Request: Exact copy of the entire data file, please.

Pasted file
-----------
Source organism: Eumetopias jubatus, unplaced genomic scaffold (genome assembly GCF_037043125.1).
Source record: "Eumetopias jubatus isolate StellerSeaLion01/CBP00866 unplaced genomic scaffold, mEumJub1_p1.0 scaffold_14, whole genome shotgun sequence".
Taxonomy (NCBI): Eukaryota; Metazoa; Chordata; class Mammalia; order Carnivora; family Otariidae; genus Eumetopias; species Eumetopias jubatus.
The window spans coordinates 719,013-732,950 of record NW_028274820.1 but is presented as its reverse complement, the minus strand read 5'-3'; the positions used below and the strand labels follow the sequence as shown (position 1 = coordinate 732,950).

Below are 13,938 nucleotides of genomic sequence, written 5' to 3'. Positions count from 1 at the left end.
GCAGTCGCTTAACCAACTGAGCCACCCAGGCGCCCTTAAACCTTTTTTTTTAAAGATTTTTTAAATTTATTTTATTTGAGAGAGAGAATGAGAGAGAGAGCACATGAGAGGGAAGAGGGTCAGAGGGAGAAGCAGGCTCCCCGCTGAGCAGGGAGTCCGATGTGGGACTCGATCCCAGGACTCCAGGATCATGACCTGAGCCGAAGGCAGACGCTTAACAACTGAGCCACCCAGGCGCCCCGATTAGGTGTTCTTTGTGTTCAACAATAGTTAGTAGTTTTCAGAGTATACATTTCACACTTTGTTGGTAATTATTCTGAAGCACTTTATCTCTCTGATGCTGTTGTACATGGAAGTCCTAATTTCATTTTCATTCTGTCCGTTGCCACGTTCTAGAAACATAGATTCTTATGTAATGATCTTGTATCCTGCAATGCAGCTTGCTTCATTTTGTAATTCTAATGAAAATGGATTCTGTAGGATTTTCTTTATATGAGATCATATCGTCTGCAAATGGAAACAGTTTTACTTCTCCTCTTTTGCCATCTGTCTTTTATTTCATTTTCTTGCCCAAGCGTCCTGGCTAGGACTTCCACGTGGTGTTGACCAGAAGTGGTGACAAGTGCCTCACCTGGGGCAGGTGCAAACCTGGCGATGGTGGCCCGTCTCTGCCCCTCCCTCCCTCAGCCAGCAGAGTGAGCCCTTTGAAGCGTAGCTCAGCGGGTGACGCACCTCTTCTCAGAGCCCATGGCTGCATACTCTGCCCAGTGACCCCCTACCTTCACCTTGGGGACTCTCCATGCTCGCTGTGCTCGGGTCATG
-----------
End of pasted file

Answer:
Source organism: Eumetopias jubatus, unplaced genomic scaffold (genome assembly GCF_037043125.1).
Source record: "Eumetopias jubatus isolate StellerSeaLion01/CBP00866 unplaced genomic scaffold, mEumJub1_p1.0 scaffold_14, whole genome shotgun sequence".
Taxonomy (NCBI): Eukaryota; Metazoa; Chordata; class Mammalia; order Carnivora; family Otariidae; genus Eumetopias; species Eumetopias jubatus.
The window spans coordinates 719,013-732,950 of record NW_028274820.1 but is presented as its reverse complement, the minus strand read 5'-3'; the positions used below and the strand labels follow the sequence as shown (position 1 = coordinate 732,950).

Below are 13,938 nucleotides of genomic sequence, written 5' to 3'. Positions count from 1 at the left end.
GCAGTCGCTTAACCAACTGAGCCACCCAGGCGCCCTTAAACCTTTTTTTTTAAAGATTTTTTAAATTTATTTTATTTGAGAGAGAGAATGAGAGAGAGAGCACATGAGAGGGAAGAGGGTCAGAGGGAGAAGCAGGCTCCCCGCTGAGCAGGGAGTCCGATGTGGGACTCGATCCCAGGACTCCAGGATCATGACCTGAGCCGAAGGCAGACGCTTAACAACTGAGCCACCCAGGCGCCCCGATTAGGTGTTCTTTGTGTTCAACAATAGTTAGTAGTTTTCAGAGTATACATTTCACACTTTGTTGGTAATTATTCTGAAGCACTTTATCTCTCTGATGCTGTTGTACATGGAAGTCCTAATTTCATTTTCATTCTGTCCGTTGCCACGTTCTAGAAACATAGATTCTTATGTAATGATCTTGTATCCTGCAATGCAGCTTGCTTCATTTTGTAATTCTAATGAAAATGGATTCTGTAGGATTTTCTTTATATGAGATCATATCGTCTGCAAATGGAAACAGTTTTACTTCTCCTCTTTTGCCATCTGTCTTTTATTTCATTTTCTTGCCCAAGCGTCCTGGCTAGGACTTCCACGTGGTGTTGACCAGAAGTGGTGACAAGTGCCTCACCTGGGGCAGGTGCAAACCTGGCGATGGTGGCCCGTCTCTGCCCCTCCCTCCCTCAGCCAGCAGAGTGAGCCCTTTGAAGCGTAGCTCAGCGGGTGACGCACCTCTTCTCAGAGCCCATGGCTGCATACTCTGCCCAGTGACCCCCTACCTTCACCTTGGGGACTCTCCATGCTCGCTGTGCTCGGGTCATG